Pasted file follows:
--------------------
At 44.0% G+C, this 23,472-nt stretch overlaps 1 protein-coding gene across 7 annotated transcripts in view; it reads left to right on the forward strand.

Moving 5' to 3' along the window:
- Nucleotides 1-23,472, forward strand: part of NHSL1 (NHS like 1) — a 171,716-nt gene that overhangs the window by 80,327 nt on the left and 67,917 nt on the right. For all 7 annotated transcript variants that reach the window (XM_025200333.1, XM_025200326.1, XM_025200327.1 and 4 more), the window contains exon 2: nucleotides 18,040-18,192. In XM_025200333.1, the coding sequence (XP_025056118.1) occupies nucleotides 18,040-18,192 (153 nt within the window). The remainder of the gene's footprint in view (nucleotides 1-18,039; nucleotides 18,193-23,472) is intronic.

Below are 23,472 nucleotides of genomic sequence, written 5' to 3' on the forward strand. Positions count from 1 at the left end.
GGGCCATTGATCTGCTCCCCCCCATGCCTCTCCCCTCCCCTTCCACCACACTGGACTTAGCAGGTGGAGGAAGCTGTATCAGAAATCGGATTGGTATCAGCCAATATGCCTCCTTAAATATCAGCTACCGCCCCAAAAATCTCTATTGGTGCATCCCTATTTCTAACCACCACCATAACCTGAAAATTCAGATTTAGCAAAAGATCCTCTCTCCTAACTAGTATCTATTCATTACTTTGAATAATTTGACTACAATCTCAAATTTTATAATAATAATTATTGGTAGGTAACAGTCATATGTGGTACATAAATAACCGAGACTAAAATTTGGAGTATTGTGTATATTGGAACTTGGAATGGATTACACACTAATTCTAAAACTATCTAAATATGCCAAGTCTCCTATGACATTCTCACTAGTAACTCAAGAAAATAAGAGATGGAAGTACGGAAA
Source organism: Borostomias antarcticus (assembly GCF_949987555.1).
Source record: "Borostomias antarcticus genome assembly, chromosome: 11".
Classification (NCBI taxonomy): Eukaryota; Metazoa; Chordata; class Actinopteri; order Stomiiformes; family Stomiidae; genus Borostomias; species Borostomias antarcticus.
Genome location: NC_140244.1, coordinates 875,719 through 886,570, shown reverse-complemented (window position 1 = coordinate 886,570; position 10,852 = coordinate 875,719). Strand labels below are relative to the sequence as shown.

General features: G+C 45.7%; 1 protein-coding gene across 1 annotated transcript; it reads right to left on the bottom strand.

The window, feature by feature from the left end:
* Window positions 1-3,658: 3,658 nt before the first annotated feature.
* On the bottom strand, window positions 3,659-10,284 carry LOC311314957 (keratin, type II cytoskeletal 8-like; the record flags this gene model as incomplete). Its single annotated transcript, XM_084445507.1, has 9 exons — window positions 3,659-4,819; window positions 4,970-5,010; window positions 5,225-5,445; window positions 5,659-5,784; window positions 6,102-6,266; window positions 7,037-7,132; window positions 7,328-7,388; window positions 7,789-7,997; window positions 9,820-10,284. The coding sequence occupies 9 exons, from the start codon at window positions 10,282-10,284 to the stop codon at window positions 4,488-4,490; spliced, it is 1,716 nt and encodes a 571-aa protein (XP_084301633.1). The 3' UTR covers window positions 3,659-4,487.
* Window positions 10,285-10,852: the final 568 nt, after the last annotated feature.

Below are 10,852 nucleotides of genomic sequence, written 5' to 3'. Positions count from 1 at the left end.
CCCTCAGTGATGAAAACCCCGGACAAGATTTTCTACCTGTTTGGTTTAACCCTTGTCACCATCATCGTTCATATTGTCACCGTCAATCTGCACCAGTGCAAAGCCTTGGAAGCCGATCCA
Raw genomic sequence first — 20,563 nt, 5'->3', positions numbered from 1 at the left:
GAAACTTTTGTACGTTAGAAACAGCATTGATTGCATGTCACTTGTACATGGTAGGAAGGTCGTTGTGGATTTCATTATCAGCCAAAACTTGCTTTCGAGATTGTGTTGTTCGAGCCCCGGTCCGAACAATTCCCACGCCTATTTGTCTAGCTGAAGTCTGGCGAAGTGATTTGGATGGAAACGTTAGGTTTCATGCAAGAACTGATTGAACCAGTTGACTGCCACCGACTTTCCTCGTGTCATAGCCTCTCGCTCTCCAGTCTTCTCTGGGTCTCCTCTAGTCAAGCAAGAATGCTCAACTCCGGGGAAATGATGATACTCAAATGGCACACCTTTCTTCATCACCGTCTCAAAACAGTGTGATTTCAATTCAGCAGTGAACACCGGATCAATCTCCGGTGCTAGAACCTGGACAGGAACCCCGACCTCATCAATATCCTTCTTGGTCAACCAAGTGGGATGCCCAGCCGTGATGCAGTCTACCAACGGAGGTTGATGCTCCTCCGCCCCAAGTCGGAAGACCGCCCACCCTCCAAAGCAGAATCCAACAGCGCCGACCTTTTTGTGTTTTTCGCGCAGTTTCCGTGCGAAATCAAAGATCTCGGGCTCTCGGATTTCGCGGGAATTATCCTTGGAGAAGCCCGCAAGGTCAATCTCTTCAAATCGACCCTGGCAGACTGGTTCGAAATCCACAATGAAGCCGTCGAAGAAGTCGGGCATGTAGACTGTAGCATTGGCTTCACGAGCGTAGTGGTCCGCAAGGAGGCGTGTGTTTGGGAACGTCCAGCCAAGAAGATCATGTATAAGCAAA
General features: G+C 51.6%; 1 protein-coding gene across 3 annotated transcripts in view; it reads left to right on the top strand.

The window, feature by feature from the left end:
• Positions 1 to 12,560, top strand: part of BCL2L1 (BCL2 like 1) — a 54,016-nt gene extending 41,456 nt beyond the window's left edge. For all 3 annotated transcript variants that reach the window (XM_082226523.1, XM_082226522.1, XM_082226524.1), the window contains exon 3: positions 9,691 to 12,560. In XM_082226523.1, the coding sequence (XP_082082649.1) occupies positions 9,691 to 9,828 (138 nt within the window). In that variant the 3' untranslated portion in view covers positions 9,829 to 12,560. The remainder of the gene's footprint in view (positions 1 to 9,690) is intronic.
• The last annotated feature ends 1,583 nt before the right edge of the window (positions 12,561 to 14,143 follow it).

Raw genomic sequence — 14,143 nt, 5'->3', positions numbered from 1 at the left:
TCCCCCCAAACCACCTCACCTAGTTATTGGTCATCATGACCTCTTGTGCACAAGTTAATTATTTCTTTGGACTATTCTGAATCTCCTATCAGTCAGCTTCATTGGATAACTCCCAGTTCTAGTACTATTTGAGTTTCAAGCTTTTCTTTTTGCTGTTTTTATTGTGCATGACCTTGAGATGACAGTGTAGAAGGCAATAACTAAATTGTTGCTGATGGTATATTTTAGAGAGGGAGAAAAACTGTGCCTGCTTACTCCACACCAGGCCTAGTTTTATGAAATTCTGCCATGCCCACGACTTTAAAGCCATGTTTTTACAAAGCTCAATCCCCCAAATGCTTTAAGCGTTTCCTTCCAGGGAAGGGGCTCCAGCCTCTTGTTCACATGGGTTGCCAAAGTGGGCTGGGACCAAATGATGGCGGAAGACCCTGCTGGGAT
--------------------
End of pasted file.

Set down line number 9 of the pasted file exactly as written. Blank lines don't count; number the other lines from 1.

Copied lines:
Genome location: NC_140244.1, coordinates 875,719 through 886,570, shown reverse-complemented (window position 1 = coordinate 886,570; position 10,852 = coordinate 875,719). Strand labels below are relative to the sequence as shown.